Status: Gold Member (Offline)
Joined: Apr 5 2008
Posts: 458
Re: TARIFFS: The Smoot-Hawley Fairy Tale

Methinks unlawflcombatnt is spinning the numbers. Let's examine.

Notice that there is a slight decline in both exports and imports by
the end of 1930. The trade balance remained around 0 during the entire
time. Exports bottomed in 1932 — 2 years before any revision or
modification of Smoot-Hawley occurred. The Smoot-Hawley Tariff was
signed into law on June 17, 1930, and raised U.S. tariffs on over
20,000 imported goods. Legislation was passed in 1934 that weakened the
effect of the Smoot-Hawley Tariff. In effect, the 1934 legislation
functionally repealed Smoot-Hawley. Thus, the effects of Smoot-Hawley
cover only the period between June 17, 1930, and 1934. This is the time
frame that should be focused on.

He says Smoot-Harley was signed into law in 1930 and exports bottomed in 1932. That makes sense, because the tariffs, by reducing imports, reduced exports. I believe at the time, farmers were especially hard hit.

The Smoot-Hawley Tariff did not cause the Great Depression, nor did it worsen it or extend it.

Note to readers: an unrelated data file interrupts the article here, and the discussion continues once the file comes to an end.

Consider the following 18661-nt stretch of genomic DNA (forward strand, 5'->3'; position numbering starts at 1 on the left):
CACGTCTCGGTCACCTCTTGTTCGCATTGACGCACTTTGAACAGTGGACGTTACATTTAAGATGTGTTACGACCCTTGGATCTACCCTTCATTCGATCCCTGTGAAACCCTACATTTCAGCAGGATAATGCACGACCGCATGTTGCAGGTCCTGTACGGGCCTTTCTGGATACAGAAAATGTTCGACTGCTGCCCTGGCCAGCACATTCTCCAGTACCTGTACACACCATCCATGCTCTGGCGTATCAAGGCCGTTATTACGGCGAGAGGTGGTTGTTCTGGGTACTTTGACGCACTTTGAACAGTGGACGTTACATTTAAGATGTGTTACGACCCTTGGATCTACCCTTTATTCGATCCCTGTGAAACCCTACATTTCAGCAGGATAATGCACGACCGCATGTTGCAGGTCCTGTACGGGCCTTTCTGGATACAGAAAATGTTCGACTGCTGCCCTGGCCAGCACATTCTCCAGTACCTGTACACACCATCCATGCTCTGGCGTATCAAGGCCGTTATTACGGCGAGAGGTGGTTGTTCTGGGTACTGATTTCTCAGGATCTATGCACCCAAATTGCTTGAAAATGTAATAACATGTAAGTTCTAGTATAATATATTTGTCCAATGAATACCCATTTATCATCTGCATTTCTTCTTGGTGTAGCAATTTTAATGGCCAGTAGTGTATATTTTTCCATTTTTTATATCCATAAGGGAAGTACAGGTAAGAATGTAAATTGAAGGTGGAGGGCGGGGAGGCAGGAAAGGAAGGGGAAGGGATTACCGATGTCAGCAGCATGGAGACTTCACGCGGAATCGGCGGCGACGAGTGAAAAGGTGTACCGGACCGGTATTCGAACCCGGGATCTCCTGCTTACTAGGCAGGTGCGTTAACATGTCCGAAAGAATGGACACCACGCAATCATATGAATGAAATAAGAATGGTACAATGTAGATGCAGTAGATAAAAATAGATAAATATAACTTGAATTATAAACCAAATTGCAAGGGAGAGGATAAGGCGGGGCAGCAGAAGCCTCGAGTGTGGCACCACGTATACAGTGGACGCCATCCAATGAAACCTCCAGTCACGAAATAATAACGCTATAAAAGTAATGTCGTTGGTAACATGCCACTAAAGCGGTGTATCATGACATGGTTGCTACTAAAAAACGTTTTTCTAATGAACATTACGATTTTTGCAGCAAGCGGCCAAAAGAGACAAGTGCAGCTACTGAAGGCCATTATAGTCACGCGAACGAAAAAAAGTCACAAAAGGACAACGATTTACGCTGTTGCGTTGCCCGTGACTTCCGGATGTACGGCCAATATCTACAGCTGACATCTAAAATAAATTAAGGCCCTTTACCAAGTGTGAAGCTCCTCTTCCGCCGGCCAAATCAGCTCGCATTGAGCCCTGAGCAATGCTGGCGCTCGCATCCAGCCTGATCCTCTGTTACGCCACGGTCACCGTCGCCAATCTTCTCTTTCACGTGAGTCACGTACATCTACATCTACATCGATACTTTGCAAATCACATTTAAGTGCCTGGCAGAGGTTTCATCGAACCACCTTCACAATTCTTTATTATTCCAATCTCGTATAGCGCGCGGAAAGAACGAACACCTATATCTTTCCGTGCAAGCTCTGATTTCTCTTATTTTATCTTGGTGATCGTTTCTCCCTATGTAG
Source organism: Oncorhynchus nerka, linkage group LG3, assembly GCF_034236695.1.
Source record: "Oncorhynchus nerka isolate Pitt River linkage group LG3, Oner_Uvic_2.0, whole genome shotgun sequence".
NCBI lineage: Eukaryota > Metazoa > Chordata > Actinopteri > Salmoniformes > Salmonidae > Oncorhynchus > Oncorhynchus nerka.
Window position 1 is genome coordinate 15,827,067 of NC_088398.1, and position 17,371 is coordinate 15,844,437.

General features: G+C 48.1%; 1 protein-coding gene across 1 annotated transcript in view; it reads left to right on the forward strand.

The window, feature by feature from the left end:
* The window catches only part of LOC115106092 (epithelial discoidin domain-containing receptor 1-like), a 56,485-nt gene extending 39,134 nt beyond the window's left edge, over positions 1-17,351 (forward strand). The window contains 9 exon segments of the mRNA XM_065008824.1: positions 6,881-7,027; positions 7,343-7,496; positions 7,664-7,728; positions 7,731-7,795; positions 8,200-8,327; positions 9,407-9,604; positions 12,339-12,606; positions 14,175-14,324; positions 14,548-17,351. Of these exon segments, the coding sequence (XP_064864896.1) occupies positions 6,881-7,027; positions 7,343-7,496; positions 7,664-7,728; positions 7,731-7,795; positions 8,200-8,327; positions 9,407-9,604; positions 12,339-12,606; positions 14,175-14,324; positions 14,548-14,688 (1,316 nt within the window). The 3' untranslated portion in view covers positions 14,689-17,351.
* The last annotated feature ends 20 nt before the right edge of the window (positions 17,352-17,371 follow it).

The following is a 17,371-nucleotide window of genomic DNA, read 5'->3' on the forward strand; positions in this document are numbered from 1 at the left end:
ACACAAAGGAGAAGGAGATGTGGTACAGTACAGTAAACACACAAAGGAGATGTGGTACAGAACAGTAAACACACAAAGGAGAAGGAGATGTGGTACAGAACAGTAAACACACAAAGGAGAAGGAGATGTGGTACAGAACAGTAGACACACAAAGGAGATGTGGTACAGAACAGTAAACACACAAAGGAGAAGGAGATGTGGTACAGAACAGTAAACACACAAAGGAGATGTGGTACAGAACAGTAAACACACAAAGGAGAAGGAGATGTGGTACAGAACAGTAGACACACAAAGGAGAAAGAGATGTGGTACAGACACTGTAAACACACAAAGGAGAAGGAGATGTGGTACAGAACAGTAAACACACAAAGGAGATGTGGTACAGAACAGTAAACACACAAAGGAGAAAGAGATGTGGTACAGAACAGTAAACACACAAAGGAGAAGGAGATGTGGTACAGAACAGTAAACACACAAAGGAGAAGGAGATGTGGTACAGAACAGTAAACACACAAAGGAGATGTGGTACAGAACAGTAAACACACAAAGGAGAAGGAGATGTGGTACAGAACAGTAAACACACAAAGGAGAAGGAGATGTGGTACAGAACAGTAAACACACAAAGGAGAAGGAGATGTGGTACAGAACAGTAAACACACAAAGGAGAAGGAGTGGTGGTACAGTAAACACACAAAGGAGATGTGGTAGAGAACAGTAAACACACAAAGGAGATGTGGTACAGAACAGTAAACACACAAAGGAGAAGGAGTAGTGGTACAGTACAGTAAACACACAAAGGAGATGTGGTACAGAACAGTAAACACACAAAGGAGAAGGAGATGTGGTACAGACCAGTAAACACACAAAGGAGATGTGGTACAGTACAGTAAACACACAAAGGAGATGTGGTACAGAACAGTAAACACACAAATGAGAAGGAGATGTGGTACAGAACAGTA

What is not said that the sectors dependent on exports bore the brunt of the tariff and hapless consumers had to cut back consumption of cheaper imports. The purpose of Smoot-Harley was to protect high American wages. In a contracting economy, wages have to fall with prices, otherwise unemployment will increase as it did then - unemployment hit a high of 28% by March 1933. I wouldn't lay all the blame on Smoot-Harley, but it was a contributing factor during the time it was in effect.

Notice in the chart above that federal expenditures went from 1.7 in 1929 to 5.7 in 1938. Therein lies the heart of why the depression was long and deep; What government spends it takes from the private economy. 

Notice the statistics on Gross Domestic Product. They were in decline until 1933 when Roosevelt confiscated gold, giving him the means to inflate the economy. Thereafter, the numbers show a rise in GDP, as one would expect in an inflationary economy.

Anybody who argues taxes of any kind have no negative effect on the economy, needs to re-examine his biases. The numbers don't always show in aggregate statistics, so they remain as unseen consequences. That is the mortal danger of central planning and social engineering.

Comment viewing options

Select your preferred way to display the comments and click "Save settings" to activate your changes.
Login or Register to post comments